Proud 2 Be

On a sunny afternoon in January, we caught up with identical twins Mat and Jon Price to find out why they posted an online video saying they were Proud2Be gay and set up the Proud2Be project to spread the positive message that whatever your sexuality and wherever you live, you should be proud of who you are within your community. The project has attracted support from such celebrities as Sir Ian McKellen and Stephen Fry, who posted his own Proud2Be video.

Proud 2 Be
CREDIT: Proud 2 Be

Thank you for joining us guys. Firstly can I just say you’re the first identical twins I’ve ever interviewed.
Jon: Yeah. And the last hopefully. (evil laughter). So tell us a little interesting fact about
Mat: Oh, well, I’m the oldest brother by a whole 2 minutes. I’ve been backpacking around New Zealand and Australia working on organic farms and I play the guitar.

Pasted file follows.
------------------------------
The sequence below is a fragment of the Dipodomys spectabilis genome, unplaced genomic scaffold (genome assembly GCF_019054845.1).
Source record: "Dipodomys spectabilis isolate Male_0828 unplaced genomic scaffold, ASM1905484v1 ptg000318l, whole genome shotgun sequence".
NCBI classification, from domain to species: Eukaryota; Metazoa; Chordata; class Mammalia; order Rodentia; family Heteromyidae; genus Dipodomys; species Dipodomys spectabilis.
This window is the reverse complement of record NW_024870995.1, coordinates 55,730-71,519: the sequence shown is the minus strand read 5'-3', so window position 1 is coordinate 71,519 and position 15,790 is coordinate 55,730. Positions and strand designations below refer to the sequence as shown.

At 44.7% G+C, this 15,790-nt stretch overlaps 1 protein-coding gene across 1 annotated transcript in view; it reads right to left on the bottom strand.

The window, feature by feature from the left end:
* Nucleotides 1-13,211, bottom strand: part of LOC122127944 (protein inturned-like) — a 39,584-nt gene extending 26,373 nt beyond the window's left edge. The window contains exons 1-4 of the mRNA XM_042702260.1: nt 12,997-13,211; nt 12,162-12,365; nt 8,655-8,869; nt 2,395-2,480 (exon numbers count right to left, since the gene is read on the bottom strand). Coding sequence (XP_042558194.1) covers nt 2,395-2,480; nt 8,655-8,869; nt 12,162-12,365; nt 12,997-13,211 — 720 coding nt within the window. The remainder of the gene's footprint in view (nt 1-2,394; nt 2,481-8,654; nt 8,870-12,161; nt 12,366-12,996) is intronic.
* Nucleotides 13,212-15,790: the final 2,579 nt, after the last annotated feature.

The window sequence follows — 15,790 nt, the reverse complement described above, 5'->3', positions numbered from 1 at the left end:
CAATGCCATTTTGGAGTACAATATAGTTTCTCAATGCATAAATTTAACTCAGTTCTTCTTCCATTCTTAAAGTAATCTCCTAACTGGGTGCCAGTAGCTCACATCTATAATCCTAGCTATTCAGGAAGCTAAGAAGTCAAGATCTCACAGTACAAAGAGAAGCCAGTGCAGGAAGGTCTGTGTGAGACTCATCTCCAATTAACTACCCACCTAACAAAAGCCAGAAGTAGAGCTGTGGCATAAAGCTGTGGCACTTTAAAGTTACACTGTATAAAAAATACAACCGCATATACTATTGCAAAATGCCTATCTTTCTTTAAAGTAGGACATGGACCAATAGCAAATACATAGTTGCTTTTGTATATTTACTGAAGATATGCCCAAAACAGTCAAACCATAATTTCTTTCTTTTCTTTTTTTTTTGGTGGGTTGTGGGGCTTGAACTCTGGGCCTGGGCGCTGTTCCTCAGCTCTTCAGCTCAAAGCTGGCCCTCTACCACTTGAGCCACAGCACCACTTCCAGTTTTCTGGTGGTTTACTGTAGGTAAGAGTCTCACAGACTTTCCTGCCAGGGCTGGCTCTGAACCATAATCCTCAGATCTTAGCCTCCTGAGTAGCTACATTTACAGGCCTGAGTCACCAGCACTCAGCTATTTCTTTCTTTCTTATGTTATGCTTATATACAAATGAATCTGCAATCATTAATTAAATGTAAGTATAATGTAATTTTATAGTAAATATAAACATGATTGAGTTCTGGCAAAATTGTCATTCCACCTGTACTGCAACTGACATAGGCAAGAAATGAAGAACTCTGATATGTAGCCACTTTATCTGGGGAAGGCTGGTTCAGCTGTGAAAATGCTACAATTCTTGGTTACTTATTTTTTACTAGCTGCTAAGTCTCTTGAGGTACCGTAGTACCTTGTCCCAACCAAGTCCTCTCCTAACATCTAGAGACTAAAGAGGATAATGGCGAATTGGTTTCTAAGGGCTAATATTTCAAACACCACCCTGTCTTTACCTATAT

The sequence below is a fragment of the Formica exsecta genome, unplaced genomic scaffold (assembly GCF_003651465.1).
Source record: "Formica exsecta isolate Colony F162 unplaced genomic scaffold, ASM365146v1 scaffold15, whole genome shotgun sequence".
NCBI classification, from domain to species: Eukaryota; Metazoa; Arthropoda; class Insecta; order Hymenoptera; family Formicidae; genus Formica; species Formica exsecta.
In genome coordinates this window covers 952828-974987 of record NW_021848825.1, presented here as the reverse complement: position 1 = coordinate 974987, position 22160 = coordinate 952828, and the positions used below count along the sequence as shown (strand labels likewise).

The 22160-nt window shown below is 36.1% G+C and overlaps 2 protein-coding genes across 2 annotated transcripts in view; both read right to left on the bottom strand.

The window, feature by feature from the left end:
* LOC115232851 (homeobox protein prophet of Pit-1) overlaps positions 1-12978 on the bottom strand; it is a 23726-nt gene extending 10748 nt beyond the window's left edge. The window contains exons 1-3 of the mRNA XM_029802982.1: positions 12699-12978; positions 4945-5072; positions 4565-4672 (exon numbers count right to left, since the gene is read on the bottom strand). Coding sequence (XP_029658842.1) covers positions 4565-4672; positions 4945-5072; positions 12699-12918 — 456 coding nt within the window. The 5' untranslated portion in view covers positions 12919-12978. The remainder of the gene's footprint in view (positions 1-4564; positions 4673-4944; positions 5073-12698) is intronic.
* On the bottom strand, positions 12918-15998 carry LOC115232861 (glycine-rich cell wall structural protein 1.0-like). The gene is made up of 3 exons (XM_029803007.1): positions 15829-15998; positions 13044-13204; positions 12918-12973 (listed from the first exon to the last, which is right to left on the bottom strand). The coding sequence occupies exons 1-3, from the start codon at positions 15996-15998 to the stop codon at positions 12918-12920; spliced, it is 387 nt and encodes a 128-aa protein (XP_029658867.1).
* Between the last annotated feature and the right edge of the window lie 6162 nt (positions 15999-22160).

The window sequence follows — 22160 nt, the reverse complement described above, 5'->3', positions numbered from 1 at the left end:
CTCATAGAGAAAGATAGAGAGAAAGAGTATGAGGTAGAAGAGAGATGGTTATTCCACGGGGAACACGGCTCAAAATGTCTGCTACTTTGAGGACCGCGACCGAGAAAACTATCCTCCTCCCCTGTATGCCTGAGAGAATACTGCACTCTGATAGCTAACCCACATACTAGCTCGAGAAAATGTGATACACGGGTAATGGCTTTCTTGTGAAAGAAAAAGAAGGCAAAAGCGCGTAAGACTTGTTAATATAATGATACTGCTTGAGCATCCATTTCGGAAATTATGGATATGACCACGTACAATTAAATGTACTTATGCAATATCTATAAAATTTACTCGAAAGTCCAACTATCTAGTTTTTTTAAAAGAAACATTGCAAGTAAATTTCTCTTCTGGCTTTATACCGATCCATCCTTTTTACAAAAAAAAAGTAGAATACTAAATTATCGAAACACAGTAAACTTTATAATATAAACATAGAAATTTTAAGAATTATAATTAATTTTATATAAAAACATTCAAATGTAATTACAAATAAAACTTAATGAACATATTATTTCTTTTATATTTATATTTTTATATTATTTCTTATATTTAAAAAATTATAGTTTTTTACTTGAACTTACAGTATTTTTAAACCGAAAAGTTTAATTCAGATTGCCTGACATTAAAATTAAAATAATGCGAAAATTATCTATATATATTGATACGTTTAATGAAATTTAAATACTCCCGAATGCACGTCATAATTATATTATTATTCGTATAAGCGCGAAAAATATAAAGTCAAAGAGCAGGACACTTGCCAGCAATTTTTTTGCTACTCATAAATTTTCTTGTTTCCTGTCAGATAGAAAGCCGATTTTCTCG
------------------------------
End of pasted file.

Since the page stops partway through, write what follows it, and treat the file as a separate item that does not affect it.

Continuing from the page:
Jon: I play the keyboard and have travelled around South-East Asia. Oh and we’ve both travelled to San Francisco where we visited Harvey Milk’s old camera shop for a cocktail party! It was this trip that inspired the Proud2Be project.

Where were you raised?
Jon: Well we were raised In the West Midlands in a little village called Knowle, quite rural, surrounded by plenty of countryside. We spent the majority of our twenties living separate lives in different cities. It was only in the past 3 years that we really came together.

So how did you end up in South Devon?
Mat: It was quite a random move. We’d got back from our trip to San Francisco and we were thinking of going travelling again, but Proud2be was just starting to form and we wanted to commit to that for a while. It was completely random but we decided to go on a weekend away. Megabus were doing a deal so we came to Torquay and thought ‘well we don’t really want to live here’, so we got on a bus to Totnes and as soon as we got off the bus we thought right this is where we wanted to be. It was out the blue and people thought we were crazy just moving to somewhere we didn’t know, or have any friends, but actually it was moving back to a very similar set up.

Did it take long to settle into the small village life?